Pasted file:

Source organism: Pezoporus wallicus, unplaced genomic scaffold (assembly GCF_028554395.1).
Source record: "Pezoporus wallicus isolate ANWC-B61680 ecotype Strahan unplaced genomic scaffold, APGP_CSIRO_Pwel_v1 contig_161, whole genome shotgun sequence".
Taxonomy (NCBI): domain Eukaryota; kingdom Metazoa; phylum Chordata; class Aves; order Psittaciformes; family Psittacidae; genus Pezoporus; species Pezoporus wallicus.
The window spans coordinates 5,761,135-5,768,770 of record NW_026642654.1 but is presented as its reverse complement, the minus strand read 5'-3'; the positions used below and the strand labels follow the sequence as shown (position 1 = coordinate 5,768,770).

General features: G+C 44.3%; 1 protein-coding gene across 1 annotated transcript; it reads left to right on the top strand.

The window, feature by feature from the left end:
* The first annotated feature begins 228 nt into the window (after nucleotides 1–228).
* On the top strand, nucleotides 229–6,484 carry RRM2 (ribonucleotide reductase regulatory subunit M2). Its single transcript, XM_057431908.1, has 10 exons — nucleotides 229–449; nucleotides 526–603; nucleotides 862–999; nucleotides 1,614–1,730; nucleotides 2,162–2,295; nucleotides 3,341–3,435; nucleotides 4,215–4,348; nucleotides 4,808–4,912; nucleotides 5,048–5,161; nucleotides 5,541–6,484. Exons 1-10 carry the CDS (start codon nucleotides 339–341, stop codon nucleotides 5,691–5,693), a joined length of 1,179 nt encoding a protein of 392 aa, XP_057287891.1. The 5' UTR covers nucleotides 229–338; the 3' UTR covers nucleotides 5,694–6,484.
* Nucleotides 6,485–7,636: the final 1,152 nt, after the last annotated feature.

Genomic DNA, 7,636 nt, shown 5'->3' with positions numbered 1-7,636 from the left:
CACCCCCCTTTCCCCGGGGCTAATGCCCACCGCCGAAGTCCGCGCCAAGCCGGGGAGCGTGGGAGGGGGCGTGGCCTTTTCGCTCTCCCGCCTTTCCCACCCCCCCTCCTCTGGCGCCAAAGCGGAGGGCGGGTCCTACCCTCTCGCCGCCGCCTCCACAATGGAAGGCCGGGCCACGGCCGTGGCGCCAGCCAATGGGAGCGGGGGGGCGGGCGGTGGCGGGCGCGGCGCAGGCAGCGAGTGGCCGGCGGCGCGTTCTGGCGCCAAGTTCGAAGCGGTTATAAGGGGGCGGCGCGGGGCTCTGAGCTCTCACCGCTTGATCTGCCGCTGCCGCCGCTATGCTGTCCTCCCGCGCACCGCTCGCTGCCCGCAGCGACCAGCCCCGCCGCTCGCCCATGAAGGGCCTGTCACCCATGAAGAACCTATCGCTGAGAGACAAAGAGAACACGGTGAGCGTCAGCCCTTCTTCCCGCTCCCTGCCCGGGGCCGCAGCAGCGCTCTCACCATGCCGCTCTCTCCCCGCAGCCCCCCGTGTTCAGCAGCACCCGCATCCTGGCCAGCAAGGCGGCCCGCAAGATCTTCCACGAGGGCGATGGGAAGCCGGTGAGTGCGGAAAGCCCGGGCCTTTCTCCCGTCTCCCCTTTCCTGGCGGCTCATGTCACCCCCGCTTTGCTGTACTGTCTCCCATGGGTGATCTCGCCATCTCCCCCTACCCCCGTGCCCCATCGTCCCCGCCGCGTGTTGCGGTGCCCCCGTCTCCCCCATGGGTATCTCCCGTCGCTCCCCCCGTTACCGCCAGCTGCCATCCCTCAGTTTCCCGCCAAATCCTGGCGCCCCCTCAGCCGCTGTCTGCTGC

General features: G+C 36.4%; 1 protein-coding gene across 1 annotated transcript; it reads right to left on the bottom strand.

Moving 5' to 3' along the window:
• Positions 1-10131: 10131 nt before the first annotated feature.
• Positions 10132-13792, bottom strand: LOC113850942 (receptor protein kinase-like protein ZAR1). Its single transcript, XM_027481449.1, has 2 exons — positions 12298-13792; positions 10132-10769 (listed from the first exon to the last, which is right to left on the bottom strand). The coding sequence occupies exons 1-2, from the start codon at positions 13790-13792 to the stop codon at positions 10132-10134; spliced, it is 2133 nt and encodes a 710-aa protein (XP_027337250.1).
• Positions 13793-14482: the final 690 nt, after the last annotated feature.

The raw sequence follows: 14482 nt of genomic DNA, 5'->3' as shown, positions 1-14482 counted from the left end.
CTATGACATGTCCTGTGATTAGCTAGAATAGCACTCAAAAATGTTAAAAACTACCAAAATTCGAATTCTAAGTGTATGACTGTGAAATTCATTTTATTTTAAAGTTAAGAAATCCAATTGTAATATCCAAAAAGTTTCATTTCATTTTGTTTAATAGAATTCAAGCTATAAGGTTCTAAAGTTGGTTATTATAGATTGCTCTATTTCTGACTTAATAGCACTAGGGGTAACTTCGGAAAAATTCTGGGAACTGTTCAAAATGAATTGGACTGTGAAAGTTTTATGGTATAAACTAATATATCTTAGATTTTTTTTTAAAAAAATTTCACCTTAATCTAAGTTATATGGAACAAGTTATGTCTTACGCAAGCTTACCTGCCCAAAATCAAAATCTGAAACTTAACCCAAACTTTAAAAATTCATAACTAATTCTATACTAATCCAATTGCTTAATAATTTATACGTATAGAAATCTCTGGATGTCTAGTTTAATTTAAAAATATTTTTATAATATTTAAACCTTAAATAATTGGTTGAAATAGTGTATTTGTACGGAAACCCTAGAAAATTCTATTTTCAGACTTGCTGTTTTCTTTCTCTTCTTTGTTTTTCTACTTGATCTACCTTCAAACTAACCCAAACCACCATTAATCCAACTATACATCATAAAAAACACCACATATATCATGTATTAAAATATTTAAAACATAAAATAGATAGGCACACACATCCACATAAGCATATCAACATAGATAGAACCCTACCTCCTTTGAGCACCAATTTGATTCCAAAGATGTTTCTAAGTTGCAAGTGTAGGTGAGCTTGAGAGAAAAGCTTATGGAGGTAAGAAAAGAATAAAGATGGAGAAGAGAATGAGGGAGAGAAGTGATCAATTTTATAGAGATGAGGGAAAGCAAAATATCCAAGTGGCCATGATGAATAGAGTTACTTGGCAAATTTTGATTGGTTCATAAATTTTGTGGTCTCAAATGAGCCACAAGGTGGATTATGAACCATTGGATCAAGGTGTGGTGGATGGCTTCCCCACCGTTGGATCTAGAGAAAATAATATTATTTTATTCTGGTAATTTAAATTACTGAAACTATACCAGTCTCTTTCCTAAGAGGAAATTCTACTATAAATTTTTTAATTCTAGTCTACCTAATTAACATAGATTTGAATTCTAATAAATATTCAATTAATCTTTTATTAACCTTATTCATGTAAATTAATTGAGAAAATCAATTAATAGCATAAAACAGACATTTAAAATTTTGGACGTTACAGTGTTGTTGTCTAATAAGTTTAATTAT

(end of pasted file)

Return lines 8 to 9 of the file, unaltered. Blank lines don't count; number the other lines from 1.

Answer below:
* On the top strand, nucleotides 229–6,484 carry RRM2 (ribonucleotide reductase regulatory subunit M2). Its single transcript, XM_057431908.1, has 10 exons — nucleotides 229–449; nucleotides 526–603; nucleotides 862–999; nucleotides 1,614–1,730; nucleotides 2,162–2,295; nucleotides 3,341–3,435; nucleotides 4,215–4,348; nucleotides 4,808–4,912; nucleotides 5,048–5,161; nucleotides 5,541–6,484. Exons 1-10 carry the CDS (start codon nucleotides 339–341, stop codon nucleotides 5,691–5,693), a joined length of 1,179 nt encoding a protein of 392 aa, XP_057287891.1. The 5' UTR covers nucleotides 229–338; the 3' UTR covers nucleotides 5,694–6,484.
* Nucleotides 6,485–7,636: the final 1,152 nt, after the last annotated feature.